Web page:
What You Can Expect from Your Aging in Place Contractor Estimate
Thinking about remodeling your home for aging in place? If so, you’ll need to understand the importance of an accurate contractor estimate. This means becoming familiar with the terminology contractors use and ensuring the estimate includes every detail of the scope of work you want completed.
What follows is an explanation of how you can work with a contractor to prepare an estimate for your project, with a goal of meeting your cost and scheduling requirements.
Scope of Work
When you begin planning your aging in place project, one of the most important steps is to find a Certified Aging in Place Specialist (CAPS) contractor who has the expertise to get the job done right. The next step is working with that contractor to develop a scope of work that details your needs, requirements, and your style selections.
A detailed scope of work ensures that the estimate is not only accurate, but also clearly defines what you can expect from your contractor and what the contractor should expect from you. Eliminating confusion right from the beginning helps to make sure the project stays on time and on budget.
By including thorough, written descriptions of the scope of work, you can expect a document that provides:
- A clearly outlined scope of work articulated in layman’s terms
- Cost breakdowns and contingencies
- A plan for handling project modifications in the event of a health change or unforeseen job condition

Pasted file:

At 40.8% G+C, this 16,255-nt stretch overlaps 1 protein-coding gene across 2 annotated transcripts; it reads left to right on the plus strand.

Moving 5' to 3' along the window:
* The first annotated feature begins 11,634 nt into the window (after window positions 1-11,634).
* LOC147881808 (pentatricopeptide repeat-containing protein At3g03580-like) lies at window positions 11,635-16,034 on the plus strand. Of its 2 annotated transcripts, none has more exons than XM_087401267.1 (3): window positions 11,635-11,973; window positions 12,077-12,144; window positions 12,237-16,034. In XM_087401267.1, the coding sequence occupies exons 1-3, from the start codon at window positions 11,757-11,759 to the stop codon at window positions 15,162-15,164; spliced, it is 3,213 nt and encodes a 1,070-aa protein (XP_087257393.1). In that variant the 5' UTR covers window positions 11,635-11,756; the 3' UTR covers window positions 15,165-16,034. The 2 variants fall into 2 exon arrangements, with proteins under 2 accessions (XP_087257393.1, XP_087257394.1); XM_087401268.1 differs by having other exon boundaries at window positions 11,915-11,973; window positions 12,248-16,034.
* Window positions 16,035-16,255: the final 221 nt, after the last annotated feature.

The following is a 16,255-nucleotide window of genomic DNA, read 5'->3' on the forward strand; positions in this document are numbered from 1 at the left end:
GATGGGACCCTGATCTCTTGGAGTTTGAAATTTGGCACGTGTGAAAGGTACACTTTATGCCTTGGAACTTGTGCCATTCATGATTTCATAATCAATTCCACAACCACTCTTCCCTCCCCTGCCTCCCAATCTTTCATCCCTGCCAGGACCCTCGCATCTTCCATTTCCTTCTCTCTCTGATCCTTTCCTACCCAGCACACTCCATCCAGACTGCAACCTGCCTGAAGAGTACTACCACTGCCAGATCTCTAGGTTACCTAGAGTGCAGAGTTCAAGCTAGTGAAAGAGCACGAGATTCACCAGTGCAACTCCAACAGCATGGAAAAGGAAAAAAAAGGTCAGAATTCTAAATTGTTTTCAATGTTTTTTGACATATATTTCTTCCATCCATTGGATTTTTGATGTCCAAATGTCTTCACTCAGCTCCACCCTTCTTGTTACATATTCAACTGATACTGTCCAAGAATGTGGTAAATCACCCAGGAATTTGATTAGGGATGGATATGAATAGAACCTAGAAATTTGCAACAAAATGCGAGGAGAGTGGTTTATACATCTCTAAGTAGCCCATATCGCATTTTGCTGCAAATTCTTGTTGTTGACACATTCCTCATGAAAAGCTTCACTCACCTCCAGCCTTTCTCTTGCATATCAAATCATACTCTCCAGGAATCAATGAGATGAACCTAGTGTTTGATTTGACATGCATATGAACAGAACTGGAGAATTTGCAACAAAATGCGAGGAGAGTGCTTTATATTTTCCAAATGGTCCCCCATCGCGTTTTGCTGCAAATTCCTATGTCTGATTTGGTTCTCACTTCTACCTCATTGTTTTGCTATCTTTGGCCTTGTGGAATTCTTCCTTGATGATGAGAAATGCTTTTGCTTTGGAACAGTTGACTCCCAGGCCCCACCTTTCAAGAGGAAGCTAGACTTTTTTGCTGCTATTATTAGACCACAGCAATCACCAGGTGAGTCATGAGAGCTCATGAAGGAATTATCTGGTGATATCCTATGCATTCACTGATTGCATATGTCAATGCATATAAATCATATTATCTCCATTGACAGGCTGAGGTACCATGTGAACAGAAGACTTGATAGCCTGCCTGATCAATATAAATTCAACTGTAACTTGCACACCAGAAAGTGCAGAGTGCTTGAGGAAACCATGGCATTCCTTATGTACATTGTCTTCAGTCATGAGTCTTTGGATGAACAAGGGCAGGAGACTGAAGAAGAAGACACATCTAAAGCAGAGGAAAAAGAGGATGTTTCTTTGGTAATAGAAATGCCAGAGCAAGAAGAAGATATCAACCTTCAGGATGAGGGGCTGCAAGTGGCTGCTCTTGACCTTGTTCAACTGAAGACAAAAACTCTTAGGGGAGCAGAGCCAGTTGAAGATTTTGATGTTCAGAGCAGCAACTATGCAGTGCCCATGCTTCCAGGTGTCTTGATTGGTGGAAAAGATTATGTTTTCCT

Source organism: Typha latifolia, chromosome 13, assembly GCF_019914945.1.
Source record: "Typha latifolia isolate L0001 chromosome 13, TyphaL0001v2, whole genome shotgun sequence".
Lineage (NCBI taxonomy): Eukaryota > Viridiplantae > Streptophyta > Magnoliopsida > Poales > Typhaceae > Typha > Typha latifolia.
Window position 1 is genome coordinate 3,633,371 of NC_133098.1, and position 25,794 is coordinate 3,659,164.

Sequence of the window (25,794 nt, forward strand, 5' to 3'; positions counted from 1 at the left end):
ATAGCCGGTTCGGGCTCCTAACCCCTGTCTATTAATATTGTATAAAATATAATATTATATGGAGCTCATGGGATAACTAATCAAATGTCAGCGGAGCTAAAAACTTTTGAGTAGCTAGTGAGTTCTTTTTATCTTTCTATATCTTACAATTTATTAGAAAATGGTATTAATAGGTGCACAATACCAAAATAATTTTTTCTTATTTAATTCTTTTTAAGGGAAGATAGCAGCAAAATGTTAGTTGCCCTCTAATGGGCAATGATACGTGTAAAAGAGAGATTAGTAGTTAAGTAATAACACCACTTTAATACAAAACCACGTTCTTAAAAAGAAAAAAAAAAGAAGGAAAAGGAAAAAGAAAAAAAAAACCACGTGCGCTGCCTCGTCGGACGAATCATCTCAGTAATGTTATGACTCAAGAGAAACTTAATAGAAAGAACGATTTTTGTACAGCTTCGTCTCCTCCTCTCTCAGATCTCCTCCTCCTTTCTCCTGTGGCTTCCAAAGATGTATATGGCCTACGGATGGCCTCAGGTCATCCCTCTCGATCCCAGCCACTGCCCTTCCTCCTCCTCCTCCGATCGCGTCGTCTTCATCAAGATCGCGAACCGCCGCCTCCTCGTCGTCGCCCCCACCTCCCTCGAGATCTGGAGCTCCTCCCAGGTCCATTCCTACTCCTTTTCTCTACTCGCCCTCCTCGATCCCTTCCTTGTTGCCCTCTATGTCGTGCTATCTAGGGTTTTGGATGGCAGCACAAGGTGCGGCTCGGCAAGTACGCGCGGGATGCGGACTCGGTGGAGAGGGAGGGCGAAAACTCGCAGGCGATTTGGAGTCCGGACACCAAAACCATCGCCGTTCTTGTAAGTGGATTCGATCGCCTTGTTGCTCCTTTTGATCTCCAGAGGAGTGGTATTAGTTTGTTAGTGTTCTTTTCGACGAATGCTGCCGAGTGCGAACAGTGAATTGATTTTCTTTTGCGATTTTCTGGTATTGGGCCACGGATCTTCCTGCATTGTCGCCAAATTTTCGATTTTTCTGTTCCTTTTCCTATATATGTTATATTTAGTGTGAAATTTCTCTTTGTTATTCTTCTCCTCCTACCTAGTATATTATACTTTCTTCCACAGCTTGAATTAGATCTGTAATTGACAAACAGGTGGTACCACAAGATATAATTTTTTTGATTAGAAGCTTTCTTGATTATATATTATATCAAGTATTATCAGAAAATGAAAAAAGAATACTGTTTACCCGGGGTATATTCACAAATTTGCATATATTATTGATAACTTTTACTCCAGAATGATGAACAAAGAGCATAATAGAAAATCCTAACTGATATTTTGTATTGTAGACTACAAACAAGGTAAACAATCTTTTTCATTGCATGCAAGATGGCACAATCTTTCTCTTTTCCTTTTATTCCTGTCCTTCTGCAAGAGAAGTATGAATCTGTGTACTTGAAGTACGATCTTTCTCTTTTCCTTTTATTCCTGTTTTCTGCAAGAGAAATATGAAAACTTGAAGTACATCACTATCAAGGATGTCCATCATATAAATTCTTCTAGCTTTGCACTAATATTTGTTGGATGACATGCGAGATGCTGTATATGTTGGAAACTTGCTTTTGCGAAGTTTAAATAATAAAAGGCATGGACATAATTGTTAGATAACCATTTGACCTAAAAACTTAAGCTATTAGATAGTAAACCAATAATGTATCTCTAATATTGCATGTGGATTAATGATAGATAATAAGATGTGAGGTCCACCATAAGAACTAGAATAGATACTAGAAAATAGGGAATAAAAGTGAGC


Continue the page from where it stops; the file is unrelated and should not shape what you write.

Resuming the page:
- A detail of finishes, including grade level and/or brand name or model number to be used
- An orderly timeline for project benchmarks and completion
With most home renovation projects, the estimate and scope of work should contemplate the need for extra time related to special site conditions or project conditions. For example, it is important to understand that the following situations could adversely affect the cost, and/or the timetable for project completion:
- Small or narrow doorways and hallways which may require modifications to the home or property to improve access to the work site
- A long financing process that includes loan qualifications, appraisals, and proposal approvals can extend the project timetable
- Schedule conflicts due to performing work in an occupied space
- Frequent job site procedures for cleaning, safety, dust protection, and debris removal may cause productivity slowdowns
Other considerations that can add time and cost to a project, include remodeling in an occupied space, which usually interrupts a homeowner’s daily routine, which requires work crews to spend time and attention on cleanliness, climate control, and accessibility.
In this regard, if your project is much larger than a simple renovation, you might want to consider leaving the premises for a period of time to ensure your own comfort and safety. If you’re unable to make accommodations elsewhere, your contractor is required to create a safe space(s) within the construction site. Bear in mind, however, that this may come with an increased cost and could extend the duration of construction.
Be sure to speak with your contractor to understand how the job scope, schedule, and cost can be impacted by the need to have:
- Portable rental solutions to provide a functional bathroom during remodeling
- Electrical, water, phone, and internet services
- Creation of an alternate entryway during construction
- Solutions for mitigating any health risks to you
As you’re working with your CAPS contractor to define your job scope and prepare your estimate, be open to alternative solutions that can benefit you in the long run.